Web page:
Hey, for the first time in forever, I’ve been able to ride two consecutive days. For this ride I picked out a piece of the puzzle that has been worrying me because it was the second farthest ride I’ll have to make. Today I covered From Versailles Road at Parkers Mill to Harrodsburg Road at Alexandria. The Gardenside area, basically. (and this is despite the fact that I got swiped by a hit and run driver on Thursday….scroll down this page to see the details)
There are a couple of hilly spots but generally much less than in the southeast portions. Versailles Road sucks until the bike lanes begin at the top of the hill at Cardinal Hill Hospital. Parkers Mill, despite the “share the road” signs, is a death trap. No shoulders, deep ditches – no escape routes. The rural part of Lane Allen is just as bad. Other than that, typical suburban streets.
I made it from my house to Parker’s Mill in 25 minutes, via Red Mile Road and Versailles. Inbound, I made it from Turfland Mall in a little more than 20 minutes. Rosemont Garden isn’t bad, I used the sidewalks on Nicholasville, then cut across Alumni – which has bike lanes in this section – and through the stadium and LCC campus to Cooper and down Kastle. Really not a bad trip.
Below is a pic of the Holy Grail in all this – New Circle Road – you can barely see it through the bushes at the end of Georgian Way. As much as I hate that road, I still love to see it from my bike – it’s such a milestone to see it from so many viewpoints inside.
The neighborhood off Parker’s Mill is a typical suburban area, but with a more rural feel than the areas in the southeast part of the city. Wide lots, completely different architecture than the southeast, no sidewalks. Different but the same.
Moving south along Georgian Way, the neighborhood begins to change in character. Smaller houses, duplex units mixed in, less vegetation. But still, the suburban ideal is strong. As I got closer to the commercial areas along Garden Springs and Harrodsburg, the overall character changed for the worse. Once again, here is more proof that density is simply crowding without urban amenities. This is nothing but a failure of zoning that says “this area is orange, that’s where the apartments go.” So we have a very high density area with no walkability, no greenspace, and no urbanity. It’s no wonder the area has a very rough feel.
- Cliché though it is, Lexington is nothing but a manufactured suburban place. There was nothing here before, no small villages that growth could cluster around, no crossroads that could impart character. We are the embodiment of the suburban experiment: we live in a place made from scratch according to the highest ideals of mid-20th century planning. And for the most part we did it pretty well. I rode on streets I’ve never been on in 28 years here – and was impressed with the high degree of unity of the suburban ideal.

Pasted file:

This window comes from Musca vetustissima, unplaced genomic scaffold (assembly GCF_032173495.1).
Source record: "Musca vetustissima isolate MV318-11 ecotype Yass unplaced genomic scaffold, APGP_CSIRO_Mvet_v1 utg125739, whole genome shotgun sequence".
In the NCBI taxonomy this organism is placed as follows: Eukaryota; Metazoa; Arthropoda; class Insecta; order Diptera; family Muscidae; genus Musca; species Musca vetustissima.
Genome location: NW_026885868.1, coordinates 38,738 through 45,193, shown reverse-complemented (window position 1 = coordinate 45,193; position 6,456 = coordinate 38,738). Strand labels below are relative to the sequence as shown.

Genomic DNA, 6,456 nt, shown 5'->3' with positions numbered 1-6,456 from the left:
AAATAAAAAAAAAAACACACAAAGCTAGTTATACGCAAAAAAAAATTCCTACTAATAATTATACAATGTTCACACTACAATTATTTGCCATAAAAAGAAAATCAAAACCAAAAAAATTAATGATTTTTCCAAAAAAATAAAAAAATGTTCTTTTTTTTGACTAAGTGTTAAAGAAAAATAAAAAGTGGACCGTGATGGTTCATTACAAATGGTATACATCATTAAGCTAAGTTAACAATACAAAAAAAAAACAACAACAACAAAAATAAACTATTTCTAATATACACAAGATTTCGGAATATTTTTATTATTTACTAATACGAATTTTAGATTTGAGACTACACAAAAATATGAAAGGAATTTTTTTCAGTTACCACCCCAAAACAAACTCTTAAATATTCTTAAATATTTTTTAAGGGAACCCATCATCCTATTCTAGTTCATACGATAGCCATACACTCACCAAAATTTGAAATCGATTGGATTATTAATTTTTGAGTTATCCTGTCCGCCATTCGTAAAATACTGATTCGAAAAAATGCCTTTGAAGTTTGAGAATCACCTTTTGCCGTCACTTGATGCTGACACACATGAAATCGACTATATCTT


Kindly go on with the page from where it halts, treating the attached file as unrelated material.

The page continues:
- I got a sense of “multiple Lexingtons” today. Despite the similarity, this area is very unlike the southeast part of the city. And we know that both of these differ from the core and northside. There are many parts to this place. What are our commonalities? What can bind us together? (The UK signs everywhere may be a start…)
- I wondered what makes suburbia different from the vision of suburban urbanity displayed in Ashland Park. As with everything, it’s all in the design. Ashland Park was thought of as an extension of the city, with city things occurring within and near it – mixed densities throughout, close by commercial areas and parks, transit. The houses are very vertical, with sharp, steep rooflines. Front porches area real. Real trees, not Red Maple and Bradford Pear, dominate the landscape. Urban stuff.
This works. We can see the living proof today. But what the suburban planners and builders tried to do, for the right reasons, never really works as well.
Instead of vertical houses, we get wide, low houses. Instead of front porches, we get backyard decks and garage doors facing the street.
Instead of walk-to-places, we get “centers”, places that one must drive to.
Instead of an artfully constructed set of street scenes, we get curvy streets and cul-de-sacs.
Instead of a four-plex nestled within single family homes, we get streets with nothing but duplexes and whole areas of apartments. We could have the same density in other ways.
And on and on. One of the great planning failures in this city was failing to learn the lesson of the Olmstead Brother’s vision for Ashland Park. Why did this happen? It was right in front of the planners of this city. I think it was the effort to make suburbia manageable – that is, to reduce it to codes and diagrams.
Yes, we live in a city written by lawyers, diagrammed by engineers, and administered by “planners.” .
4. As yesterday, I got a sense of foreboding that despite the weather, despite the “good news” about all being well, that it’s not. I keep thinking about the shock that these folks are in for. What will that mean for our city? What will that mean for our country?